Sweet, Sweet Baby

My daughter is very beautiful. I will show you sometime when I figure out the photo aspect of this blog.

(PLEASE don’t tell me it’s “easy.” I’m a Luddite at heart- nothing mechanical or technological is “easy” for me.)

Anyway, this is not idle parental boasting. The trip to Washington Park just yesterday or a visit to the shopping center seems to confirm this. A woman I know once said that Lydia is the most beautiful baby she’s ever seen— including her own baby! This was, of course, in direct violation of the Law That One’s Own Baby Is ALWAYS the Most Beautiful, passed sometime during the The Peloponnesian Wars.

Of course, I want the best for my daughter, but I also want her to be viewed by her intellect (she’s also very smart) and, as someone once said, “The content of her character.”

We’ve all read how tall, attractive people seem to be treated better, get better jobs, more pay, etc. In that vein (or “vain”, if you prefer), I give you a scary little something forwarded to me recently:
“Are ugly children less loved?
“Do parents take care of their cute children better than ugly ones? Most parents would deny it, but Canadian researchers have found that physical attractiveness makes a big difference in how children are treated, according to a newspaper report.

And on that happy note, Happy Mother’s Day, Mom. (And thanks to sister Marcia and niece Alex for taking care of her down in Charlotte, NC.) Also, happy Mother’s Day to Mom Powell, and all the mothers I know. Lydia, who doesn’t have her own blog yet, wants to wish her mommy and grandmas the same.

Out the In Door

Last week, my daughter Lydia had gastroenteritis. I didn’t know what gastroenteritis was, but apparently, it’s been “going around.” I DID know that seeing my 13-month old daughter throw up 11 times in about 10 hours (followed the next day by similar exports from the other end of the digestive tract) was one of the more painful things Carol and I have gone through.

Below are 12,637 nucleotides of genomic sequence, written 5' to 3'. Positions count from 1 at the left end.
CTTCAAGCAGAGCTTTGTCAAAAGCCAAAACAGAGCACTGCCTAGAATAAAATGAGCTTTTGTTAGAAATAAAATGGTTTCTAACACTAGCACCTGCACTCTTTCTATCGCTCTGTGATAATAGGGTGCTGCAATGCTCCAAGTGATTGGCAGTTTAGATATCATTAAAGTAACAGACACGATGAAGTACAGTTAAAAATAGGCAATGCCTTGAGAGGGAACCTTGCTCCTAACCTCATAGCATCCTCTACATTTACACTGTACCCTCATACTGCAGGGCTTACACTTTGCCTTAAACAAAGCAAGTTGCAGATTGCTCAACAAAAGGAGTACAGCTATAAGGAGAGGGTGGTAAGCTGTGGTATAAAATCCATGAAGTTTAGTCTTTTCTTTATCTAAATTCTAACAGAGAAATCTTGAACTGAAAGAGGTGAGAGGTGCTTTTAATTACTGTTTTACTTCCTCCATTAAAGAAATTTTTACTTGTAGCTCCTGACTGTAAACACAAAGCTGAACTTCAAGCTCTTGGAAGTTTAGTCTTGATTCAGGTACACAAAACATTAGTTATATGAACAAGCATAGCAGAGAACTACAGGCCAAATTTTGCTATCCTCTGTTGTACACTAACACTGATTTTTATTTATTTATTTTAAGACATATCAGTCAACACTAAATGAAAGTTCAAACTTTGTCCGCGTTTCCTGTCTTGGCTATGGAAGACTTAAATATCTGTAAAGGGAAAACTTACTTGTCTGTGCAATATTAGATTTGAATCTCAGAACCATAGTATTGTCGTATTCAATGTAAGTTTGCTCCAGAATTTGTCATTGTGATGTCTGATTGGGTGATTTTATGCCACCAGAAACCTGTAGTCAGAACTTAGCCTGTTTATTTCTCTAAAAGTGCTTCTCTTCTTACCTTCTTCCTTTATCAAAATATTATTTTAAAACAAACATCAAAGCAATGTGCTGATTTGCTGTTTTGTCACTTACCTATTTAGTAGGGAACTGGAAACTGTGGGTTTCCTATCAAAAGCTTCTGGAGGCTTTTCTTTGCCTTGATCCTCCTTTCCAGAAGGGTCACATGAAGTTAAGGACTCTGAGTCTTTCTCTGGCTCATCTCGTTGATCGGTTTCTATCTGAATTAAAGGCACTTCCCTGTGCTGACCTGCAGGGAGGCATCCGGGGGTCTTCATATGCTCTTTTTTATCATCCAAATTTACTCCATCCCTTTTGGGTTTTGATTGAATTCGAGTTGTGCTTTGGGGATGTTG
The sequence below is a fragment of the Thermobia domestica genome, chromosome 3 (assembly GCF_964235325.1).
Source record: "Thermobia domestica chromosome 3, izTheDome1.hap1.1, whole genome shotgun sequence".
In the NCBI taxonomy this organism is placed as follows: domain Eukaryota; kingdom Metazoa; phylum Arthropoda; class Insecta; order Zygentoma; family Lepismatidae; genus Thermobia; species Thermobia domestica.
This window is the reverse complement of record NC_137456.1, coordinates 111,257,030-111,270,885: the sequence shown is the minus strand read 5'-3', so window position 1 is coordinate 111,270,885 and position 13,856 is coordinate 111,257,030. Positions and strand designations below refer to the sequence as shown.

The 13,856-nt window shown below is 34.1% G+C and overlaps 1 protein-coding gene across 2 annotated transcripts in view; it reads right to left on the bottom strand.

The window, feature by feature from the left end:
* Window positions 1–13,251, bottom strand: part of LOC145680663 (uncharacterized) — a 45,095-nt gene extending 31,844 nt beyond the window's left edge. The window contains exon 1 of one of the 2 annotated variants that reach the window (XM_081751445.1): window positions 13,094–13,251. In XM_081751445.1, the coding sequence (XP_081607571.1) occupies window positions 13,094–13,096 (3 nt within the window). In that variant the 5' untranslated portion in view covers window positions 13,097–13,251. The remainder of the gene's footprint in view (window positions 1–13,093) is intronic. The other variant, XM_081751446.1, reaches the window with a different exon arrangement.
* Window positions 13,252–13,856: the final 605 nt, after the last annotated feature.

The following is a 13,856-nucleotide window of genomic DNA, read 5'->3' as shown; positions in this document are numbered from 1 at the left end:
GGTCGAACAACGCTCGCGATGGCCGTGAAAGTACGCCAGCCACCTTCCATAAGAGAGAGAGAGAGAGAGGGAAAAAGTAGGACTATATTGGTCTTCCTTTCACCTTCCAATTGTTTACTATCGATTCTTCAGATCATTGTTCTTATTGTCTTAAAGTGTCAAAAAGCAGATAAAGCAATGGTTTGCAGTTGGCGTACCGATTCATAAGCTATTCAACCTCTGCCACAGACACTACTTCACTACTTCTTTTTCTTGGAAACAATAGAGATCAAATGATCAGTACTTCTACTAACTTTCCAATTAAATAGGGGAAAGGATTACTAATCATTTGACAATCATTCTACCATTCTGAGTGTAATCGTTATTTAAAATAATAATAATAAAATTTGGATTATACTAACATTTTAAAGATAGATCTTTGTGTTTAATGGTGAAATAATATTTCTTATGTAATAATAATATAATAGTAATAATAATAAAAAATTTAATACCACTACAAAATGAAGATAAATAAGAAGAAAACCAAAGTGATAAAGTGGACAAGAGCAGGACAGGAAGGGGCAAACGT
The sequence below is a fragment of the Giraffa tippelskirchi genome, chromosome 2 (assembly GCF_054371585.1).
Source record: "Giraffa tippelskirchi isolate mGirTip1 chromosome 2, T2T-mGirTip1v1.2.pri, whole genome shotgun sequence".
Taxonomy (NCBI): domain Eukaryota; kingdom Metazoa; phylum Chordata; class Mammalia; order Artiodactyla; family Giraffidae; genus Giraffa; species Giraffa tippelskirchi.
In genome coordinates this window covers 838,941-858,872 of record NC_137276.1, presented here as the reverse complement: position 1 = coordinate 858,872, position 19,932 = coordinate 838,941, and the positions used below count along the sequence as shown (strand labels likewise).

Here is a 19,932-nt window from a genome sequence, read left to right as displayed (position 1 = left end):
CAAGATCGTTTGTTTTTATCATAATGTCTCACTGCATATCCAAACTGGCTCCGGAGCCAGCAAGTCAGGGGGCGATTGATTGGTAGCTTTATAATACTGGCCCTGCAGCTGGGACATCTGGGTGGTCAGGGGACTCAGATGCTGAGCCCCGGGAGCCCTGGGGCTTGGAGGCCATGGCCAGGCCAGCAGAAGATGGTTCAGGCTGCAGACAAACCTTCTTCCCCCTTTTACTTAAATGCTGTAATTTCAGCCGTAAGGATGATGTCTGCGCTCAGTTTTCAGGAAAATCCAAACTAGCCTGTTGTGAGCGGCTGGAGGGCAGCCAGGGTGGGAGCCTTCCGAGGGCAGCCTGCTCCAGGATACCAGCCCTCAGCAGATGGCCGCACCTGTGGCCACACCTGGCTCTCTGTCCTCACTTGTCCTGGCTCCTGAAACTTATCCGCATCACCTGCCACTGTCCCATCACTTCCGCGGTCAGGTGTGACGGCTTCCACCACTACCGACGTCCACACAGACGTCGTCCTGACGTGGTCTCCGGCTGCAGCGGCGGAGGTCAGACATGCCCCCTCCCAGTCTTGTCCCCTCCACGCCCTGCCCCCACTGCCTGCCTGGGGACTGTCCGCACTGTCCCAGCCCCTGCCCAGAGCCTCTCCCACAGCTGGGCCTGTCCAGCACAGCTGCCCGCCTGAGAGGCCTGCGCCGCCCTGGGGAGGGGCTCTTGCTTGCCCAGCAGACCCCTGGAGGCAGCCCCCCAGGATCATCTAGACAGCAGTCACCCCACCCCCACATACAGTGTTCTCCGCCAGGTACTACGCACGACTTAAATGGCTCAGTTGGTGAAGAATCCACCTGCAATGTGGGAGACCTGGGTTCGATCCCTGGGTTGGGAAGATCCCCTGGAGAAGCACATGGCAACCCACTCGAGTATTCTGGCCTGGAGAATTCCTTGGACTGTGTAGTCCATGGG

We took her to the doctors twice and the ER once. The best thing about going to the ER was that the pediatric resident said that Carol and I were doing a good job with her, that we were right on top of things regarding her symptoms. This was especially gratifying because as first-time parents, we feel that we’re making it up as we go along.

She’s better now, climbing on EVERYTHING, verbalizing, taking steps. It was the lack of those activities, which made us continue to be concerned, even after the other manifestations were finished. Now we’re back to, “No, Lydia, that plant is not for eating.”

As they say on baby.com, “Having a baby changes everything.” Oops, Johnson & Johnson TRADEMARKED that? Hasn’t every adult who has kids said to people who are expecting kids, “Having a baby changes everything” for the last few millennia?

“Having a baby changes everything.” TM, (Johnson & Johnson).
“And blah, blah, blah” © Paul Simon

Funny books

Tomorrow is Free Comic Book Day. I’ll probably go over to Earthworld Comics in Albany and pick up SOMETHING. For me, going into a comic book store is often like going to see an old girlfriend. Will I remember why we fell in love? Will I be reminded why we broke up? Or will it be more like, “I’m happy for you in your new life. I’ll see you in another decade or two”?

I fell in love with comics fairly later in the game. In 1971, my new best friend in college, Mark Klonfas, was into comic books. I wondered why an adult would be into “funny books.” (I won’t say he was a grown-up; he used to perch on the end of his desk like Peanuts’ Snoopy, feigning to be a vulture.)

But get into comics I did, first with Luke Cage, Hero for Hire #1, then Sub-Mariner #50. Luke Cage (Nicholas Cage’s namesake, REALLY) appeared in Amazing Spider-Man #122. Then I noticed that Cage appeared in shadow at the end of #121, and I picked THAT up. That happened to be “The Death of Gwen Stacy.” I got particularly hooked on the web-slinger, and much of the Marvel Universe. (Curse you, Klonfas!)